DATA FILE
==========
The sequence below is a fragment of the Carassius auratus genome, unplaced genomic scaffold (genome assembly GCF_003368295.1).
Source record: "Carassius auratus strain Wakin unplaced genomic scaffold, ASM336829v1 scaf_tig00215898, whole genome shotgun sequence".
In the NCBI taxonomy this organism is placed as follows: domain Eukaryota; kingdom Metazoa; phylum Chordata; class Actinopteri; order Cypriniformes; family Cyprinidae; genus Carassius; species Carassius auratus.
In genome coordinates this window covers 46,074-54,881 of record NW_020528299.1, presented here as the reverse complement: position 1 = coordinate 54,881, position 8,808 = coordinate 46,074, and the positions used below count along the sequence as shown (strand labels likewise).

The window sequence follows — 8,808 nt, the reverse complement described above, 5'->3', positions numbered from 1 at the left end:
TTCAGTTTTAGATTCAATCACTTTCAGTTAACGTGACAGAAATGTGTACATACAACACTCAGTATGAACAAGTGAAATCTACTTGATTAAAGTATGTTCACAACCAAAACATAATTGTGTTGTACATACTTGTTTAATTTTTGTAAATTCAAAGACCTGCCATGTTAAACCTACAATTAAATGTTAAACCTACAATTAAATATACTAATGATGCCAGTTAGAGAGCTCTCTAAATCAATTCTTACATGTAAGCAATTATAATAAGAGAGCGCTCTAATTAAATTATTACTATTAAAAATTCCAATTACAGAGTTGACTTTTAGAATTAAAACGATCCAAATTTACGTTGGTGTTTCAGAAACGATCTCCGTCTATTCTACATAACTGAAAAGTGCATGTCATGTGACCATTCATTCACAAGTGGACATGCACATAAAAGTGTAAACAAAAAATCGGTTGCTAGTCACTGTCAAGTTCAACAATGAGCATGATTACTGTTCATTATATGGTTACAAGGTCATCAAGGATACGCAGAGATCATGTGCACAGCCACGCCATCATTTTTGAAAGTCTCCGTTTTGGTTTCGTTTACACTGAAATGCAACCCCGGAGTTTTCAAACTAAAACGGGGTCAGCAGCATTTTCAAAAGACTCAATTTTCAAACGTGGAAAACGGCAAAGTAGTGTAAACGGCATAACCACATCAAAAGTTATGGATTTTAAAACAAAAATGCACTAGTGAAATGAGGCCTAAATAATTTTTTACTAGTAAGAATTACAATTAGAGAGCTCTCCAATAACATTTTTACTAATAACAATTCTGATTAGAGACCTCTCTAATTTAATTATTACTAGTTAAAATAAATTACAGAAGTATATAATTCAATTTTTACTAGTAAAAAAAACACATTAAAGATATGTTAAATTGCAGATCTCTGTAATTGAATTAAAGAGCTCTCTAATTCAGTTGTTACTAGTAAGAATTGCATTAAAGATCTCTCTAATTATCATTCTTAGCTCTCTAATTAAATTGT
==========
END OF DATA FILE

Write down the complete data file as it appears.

The sequence below is a fragment of the Carassius auratus genome, unplaced genomic scaffold (genome assembly GCF_003368295.1).
Source record: "Carassius auratus strain Wakin unplaced genomic scaffold, ASM336829v1 scaf_tig00215898, whole genome shotgun sequence".
In the NCBI taxonomy this organism is placed as follows: domain Eukaryota; kingdom Metazoa; phylum Chordata; class Actinopteri; order Cypriniformes; family Cyprinidae; genus Carassius; species Carassius auratus.
In genome coordinates this window covers 46,074-54,881 of record NW_020528299.1, presented here as the reverse complement: position 1 = coordinate 54,881, position 8,808 = coordinate 46,074, and the positions used below count along the sequence as shown (strand labels likewise).

The window sequence follows — 8,808 nt, the reverse complement described above, 5'->3', positions numbered from 1 at the left end:
TTCAGTTTTAGATTCAATCACTTTCAGTTAACGTGACAGAAATGTGTACATACAACACTCAGTATGAACAAGTGAAATCTACTTGATTAAAGTATGTTCACAACCAAAACATAATTGTGTTGTACATACTTGTTTAATTTTTGTAAATTCAAAGACCTGCCATGTTAAACCTACAATTAAATGTTAAACCTACAATTAAATATACTAATGATGCCAGTTAGAGAGCTCTCTAAATCAATTCTTACATGTAAGCAATTATAATAAGAGAGCGCTCTAATTAAATTATTACTATTAAAAATTCCAATTACAGAGTTGACTTTTAGAATTAAAACGATCCAAATTTACGTTGGTGTTTCAGAAACGATCTCCGTCTATTCTACATAACTGAAAAGTGCATGTCATGTGACCATTCATTCACAAGTGGACATGCACATAAAAGTGTAAACAAAAAATCGGTTGCTAGTCACTGTCAAGTTCAACAATGAGCATGATTACTGTTCATTATATGGTTACAAGGTCATCAAGGATACGCAGAGATCATGTGCACAGCCACGCCATCATTTTTGAAAGTCTCCGTTTTGGTTTCGTTTACACTGAAATGCAACCCCGGAGTTTTCAAACTAAAACGGGGTCAGCAGCATTTTCAAAAGACTCAATTTTCAAACGTGGAAAACGGCAAAGTAGTGTAAACGGCATAACCACATCAAAAGTTATGGATTTTAAAACAAAAATGCACTAGTGAAATGAGGCCTAAATAATTTTTTACTAGTAAGAATTACAATTAGAGAGCTCTCCAATAACATTTTTACTAATAACAATTCTGATTAGAGACCTCTCTAATTTAATTATTACTAGTTAAAATAAATTACAGAAGTATATAATTCAATTTTTACTAGTAAAAAAAACACATTAAAGATATGTTAAATTGCAGATCTCTGTAATTGAATTAAAGAGCTCTCTAATTCAGTTGTTACTAGTAAGAATTGCATTAAAGATCTCTCTAATTATCATTCTTAGCTCTCTAATTAAATTGT